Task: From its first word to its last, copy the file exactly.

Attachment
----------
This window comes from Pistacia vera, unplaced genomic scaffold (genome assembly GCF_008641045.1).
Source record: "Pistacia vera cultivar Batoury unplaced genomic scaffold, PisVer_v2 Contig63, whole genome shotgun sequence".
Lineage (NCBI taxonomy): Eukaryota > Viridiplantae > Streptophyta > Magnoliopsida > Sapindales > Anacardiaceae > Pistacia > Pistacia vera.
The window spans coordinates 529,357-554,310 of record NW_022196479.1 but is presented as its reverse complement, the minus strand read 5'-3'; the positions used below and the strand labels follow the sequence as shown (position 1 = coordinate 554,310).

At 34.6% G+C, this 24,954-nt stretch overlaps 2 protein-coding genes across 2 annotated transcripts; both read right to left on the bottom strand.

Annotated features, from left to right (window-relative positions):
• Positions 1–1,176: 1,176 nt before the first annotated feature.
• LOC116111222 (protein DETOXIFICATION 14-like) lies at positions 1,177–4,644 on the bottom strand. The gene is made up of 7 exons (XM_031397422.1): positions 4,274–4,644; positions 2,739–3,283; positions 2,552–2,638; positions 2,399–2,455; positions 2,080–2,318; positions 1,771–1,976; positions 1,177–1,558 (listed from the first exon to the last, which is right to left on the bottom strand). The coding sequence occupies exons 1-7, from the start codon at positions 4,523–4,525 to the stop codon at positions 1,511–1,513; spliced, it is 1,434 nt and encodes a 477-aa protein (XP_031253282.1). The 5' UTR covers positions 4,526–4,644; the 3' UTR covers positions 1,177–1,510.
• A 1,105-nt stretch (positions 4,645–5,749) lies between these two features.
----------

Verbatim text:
This window comes from Pistacia vera, unplaced genomic scaffold (genome assembly GCF_008641045.1).
Source record: "Pistacia vera cultivar Batoury unplaced genomic scaffold, PisVer_v2 Contig63, whole genome shotgun sequence".
Lineage (NCBI taxonomy): Eukaryota > Viridiplantae > Streptophyta > Magnoliopsida > Sapindales > Anacardiaceae > Pistacia > Pistacia vera.
The window spans coordinates 529,357-554,310 of record NW_022196479.1 but is presented as its reverse complement, the minus strand read 5'-3'; the positions used below and the strand labels follow the sequence as shown (position 1 = coordinate 554,310).

At 34.6% G+C, this 24,954-nt stretch overlaps 2 protein-coding genes across 2 annotated transcripts; both read right to left on the bottom strand.

Annotated features, from left to right (window-relative positions):
• Positions 1–1,176: 1,176 nt before the first annotated feature.
• LOC116111222 (protein DETOXIFICATION 14-like) lies at positions 1,177–4,644 on the bottom strand. The gene is made up of 7 exons (XM_031397422.1): positions 4,274–4,644; positions 2,739–3,283; positions 2,552–2,638; positions 2,399–2,455; positions 2,080–2,318; positions 1,771–1,976; positions 1,177–1,558 (listed from the first exon to the last, which is right to left on the bottom strand). The coding sequence occupies exons 1-7, from the start codon at positions 4,523–4,525 to the stop codon at positions 1,511–1,513; spliced, it is 1,434 nt and encodes a 477-aa protein (XP_031253282.1). The 5' UTR covers positions 4,526–4,644; the 3' UTR covers positions 1,177–1,510.
• A 1,105-nt stretch (positions 4,645–5,749) lies between these two features.